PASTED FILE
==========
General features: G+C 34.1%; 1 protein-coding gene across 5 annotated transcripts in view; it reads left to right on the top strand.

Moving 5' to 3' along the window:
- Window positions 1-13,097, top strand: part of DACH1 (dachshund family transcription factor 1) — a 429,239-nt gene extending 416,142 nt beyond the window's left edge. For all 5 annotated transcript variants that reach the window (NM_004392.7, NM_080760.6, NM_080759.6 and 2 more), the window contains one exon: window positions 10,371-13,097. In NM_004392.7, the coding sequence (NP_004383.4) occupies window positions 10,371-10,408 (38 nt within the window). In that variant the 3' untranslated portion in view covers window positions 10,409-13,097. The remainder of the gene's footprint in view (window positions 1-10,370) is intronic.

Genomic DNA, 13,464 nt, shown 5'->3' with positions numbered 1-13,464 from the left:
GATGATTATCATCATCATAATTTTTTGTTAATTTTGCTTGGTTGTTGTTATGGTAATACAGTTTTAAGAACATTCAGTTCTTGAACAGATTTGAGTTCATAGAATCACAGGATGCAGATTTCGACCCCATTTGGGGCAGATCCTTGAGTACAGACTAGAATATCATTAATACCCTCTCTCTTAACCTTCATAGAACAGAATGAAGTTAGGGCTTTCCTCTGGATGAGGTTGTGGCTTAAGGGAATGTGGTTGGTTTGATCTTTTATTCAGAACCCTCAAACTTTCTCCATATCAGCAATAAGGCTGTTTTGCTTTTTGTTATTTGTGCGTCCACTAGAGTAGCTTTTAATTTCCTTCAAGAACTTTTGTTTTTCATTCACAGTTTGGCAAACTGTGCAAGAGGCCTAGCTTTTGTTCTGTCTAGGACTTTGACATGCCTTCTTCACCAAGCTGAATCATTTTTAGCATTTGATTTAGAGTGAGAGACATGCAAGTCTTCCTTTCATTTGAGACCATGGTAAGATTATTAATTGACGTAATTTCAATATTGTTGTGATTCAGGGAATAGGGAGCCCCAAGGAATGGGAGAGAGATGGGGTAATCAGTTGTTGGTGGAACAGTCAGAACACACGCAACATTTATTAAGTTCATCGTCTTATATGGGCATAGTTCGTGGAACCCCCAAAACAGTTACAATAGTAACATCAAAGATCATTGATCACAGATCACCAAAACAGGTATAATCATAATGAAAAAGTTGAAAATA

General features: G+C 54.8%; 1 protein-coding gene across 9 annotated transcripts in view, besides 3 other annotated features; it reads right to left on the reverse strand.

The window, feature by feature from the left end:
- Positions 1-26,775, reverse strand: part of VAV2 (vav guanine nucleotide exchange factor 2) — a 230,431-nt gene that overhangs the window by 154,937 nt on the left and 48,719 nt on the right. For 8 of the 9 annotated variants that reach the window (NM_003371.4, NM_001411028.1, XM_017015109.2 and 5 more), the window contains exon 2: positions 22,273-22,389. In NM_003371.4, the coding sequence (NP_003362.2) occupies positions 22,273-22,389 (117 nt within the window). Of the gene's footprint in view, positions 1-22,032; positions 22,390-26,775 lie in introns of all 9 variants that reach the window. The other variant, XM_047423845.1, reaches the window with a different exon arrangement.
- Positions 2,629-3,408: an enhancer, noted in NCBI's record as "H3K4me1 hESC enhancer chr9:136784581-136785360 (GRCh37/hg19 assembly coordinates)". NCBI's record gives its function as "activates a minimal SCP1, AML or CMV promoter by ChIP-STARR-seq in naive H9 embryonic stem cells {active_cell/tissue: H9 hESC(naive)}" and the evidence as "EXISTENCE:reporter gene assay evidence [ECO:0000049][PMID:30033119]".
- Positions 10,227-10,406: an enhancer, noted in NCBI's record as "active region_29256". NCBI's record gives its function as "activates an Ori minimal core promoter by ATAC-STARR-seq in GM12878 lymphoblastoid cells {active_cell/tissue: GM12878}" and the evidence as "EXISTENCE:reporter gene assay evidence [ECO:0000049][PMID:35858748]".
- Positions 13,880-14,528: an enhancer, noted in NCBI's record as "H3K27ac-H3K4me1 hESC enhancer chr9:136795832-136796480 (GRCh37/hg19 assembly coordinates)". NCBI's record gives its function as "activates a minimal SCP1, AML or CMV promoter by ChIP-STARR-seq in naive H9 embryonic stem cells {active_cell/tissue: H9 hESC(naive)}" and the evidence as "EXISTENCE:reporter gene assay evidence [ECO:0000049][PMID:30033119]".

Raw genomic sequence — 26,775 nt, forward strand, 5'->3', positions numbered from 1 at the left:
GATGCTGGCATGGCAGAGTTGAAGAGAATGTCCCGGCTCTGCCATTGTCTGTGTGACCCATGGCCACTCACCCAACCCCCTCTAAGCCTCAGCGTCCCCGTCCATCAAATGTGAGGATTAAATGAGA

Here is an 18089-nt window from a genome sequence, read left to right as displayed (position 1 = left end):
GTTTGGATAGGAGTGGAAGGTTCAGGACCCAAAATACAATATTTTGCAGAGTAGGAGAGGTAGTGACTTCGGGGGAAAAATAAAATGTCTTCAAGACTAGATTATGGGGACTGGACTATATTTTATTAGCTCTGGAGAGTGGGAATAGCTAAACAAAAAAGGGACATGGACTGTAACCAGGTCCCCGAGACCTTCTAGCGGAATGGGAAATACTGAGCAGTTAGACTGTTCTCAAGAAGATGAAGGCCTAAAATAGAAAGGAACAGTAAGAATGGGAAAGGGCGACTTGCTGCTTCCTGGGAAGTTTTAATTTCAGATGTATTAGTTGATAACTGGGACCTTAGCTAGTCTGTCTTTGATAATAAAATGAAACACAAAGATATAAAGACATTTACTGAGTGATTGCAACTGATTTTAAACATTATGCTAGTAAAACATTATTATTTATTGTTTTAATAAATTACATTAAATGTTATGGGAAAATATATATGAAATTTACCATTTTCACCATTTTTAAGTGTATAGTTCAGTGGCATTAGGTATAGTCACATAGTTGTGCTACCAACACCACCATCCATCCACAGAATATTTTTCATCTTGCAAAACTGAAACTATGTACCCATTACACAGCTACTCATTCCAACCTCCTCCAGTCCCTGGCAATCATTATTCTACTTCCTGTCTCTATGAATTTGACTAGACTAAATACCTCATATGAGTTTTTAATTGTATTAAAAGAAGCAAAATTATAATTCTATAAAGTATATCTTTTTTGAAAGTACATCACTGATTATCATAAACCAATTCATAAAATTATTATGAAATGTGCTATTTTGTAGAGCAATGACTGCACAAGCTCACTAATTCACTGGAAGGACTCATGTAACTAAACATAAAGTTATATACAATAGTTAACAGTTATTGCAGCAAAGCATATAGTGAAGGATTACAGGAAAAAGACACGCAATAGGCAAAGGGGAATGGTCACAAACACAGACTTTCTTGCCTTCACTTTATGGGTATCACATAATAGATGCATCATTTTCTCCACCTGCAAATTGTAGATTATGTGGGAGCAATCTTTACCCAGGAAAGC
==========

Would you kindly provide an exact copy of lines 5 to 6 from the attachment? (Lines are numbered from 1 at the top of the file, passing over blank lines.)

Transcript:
GATGATTATCATCATCATAATTTTTTGTTAATTTTGCTTGGTTGTTGTTATGGTAATACAGTTTTAAGAACATTCAGTTCTTGAACAGATTTGAGTTCATAGAATCACAGGATGCAGATTTCGACCCCATTTGGGGCAGATCCTTGAGTACAGACTAGAATATCATTAATACCCTCTCTCTTAACCTTCATAGAACAGAATGAAGTTAGGGCTTTCCTCTGGATGAGGTTGTGGCTTAAGGGAATGTGGTTGGTTTGATCTTTTATTCAGAACCCTCAAACTTTCTCCATATCAGCAATAAGGCTGTTTTGCTTTTTGTTATTTGTGCGTCCACTAGAGTAGCTTTTAATTTCCTTCAAGAACTTTTGTTTTTCATTCACAGTTTGGCAAACTGTGCAAGAGGCCTAGCTTTTGTTCTGTCTAGGACTTTGACATGCCTTCTTCACCAAGCTGAATCATTTTTAGCATTTGATTTAGAGTGAGAGACATGCAAGTCTTCCTTTCATTTGAGACCATGGTAAGATTATTAATTGACGTAATTTCAATATTGTTGTGATTCAGGGAATAGGGAGCCCCAAGGAATGGGAGAGAGATGGGGTAATCAGTTGTTGGTGGAACAGTCAGAACACACGCAACATTTATTAAGTTCATCGTCTTATATGGGCATAGTTCGTGGAACCCCCAAAACAGTTACAATAGTAACATCAAAGATCATTGATCACAGATCACCAAAACAGGTATAATCATAATGAAAAAGTTGAAAATA

General features: G+C 54.8%; 1 protein-coding gene across 9 annotated transcripts in view, besides 3 other annotated features; it reads right to left on the reverse strand.